A judge has dismissed a class action lawsuit that argued Sony was abusing its monopoly power in the digital PlayStation games market. But the dismissal leaves room for an amended complaint with additional factual context to move forward with the same “viable” antitrust arguments.
The lawsuit, originally filed last May, hinged on Sony’s 2019 decision to stop allowing physical and online retailers from selling digital download codes for games on the PSN store (as Nintendo and Microsoft still allow). That decision was “specifically intended to and did eliminate price competition from other digital video game retailers,” the lawsuit alleged, forcing players “to pay a higher price for digital PlayStation games than they would in a free and unrestrained competitive retail market.”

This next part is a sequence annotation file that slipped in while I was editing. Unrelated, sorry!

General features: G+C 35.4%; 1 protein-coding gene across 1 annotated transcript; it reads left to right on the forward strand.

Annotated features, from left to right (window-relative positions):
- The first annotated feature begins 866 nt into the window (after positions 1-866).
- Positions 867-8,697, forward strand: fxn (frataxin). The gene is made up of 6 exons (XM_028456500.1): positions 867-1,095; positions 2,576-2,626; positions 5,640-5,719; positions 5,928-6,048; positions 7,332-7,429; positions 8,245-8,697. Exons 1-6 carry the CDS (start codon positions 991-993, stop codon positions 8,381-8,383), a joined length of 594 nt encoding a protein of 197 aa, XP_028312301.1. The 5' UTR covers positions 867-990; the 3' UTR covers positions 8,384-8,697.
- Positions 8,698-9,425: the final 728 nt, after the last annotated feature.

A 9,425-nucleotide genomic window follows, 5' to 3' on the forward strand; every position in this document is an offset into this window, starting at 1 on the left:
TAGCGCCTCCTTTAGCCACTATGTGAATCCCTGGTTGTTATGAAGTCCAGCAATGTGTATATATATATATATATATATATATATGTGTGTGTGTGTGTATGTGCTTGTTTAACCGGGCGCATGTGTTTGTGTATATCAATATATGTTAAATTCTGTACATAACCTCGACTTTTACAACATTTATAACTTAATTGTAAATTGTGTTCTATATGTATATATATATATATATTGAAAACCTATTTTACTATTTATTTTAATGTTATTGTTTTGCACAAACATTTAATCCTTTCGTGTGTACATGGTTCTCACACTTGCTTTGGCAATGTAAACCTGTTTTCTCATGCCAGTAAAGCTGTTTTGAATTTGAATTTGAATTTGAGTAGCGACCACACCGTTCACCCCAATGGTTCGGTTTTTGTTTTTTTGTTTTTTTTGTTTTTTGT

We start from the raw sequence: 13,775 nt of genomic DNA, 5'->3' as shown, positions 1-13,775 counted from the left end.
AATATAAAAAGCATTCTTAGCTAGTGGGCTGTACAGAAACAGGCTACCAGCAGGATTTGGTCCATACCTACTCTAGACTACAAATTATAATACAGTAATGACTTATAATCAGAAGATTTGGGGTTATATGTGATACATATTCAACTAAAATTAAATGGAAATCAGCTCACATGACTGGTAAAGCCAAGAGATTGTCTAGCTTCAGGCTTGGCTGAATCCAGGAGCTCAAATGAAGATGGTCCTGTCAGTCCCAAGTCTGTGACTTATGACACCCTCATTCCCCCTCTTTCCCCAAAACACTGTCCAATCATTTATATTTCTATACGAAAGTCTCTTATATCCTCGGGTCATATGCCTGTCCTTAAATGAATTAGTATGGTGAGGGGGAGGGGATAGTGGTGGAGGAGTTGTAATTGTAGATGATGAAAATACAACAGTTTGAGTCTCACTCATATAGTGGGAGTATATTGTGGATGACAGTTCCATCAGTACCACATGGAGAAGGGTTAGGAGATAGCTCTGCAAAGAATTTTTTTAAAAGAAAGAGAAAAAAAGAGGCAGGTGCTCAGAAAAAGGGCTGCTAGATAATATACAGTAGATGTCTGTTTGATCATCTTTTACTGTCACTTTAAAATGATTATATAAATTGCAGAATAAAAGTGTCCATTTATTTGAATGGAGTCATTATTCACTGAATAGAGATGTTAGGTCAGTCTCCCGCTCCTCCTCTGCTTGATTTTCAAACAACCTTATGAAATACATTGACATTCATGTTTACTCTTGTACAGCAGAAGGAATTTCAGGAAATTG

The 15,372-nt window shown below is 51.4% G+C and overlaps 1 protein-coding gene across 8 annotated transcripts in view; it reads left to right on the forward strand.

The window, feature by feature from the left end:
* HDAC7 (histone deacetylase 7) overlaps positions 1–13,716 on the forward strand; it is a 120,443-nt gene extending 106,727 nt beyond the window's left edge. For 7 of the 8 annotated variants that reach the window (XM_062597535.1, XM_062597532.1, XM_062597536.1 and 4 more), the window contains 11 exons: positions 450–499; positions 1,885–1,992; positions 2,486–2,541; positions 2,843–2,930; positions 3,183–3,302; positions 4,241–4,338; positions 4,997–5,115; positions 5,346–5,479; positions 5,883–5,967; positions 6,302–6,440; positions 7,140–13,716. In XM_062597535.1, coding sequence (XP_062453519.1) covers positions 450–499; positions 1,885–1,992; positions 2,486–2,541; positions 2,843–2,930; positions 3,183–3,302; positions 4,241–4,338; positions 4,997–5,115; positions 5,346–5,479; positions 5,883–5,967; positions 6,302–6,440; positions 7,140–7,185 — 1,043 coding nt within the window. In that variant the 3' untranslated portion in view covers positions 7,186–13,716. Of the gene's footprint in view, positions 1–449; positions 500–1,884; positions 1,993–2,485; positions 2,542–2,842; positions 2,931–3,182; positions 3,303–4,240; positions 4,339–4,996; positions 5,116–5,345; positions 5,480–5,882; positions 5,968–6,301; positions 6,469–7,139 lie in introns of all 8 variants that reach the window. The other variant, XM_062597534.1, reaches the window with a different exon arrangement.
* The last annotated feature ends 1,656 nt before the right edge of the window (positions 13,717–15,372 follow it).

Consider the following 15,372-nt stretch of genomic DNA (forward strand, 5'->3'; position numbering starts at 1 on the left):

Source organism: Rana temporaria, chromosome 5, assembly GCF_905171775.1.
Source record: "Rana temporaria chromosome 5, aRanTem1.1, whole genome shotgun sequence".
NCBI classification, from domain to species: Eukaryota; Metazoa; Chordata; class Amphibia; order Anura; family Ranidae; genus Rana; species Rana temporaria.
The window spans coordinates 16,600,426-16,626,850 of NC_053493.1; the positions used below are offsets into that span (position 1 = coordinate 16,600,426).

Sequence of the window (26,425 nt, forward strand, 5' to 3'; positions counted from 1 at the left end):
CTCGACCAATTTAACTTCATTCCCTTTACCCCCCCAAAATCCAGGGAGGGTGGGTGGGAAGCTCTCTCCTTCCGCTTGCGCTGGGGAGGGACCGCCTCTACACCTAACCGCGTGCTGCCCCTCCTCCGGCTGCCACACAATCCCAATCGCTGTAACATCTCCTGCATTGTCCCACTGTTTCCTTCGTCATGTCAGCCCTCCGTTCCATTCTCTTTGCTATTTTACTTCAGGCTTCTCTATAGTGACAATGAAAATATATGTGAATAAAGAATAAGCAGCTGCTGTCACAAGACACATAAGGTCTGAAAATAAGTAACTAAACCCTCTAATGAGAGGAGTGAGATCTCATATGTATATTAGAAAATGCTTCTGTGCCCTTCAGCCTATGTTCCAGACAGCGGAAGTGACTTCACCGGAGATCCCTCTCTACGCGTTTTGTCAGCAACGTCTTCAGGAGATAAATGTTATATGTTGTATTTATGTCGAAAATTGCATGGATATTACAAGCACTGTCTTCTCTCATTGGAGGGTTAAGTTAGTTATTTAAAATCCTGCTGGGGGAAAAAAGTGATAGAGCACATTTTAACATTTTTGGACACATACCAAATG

But in a ruling filed last week (as noted by Bloomberg Law), Northern California District Judge Richard Seeborg wrote that the class action plaintiffs didn’t provide “sufficient factual detail” that Sony “voluntarily terminated a profitable practice” in removing the retail download codes.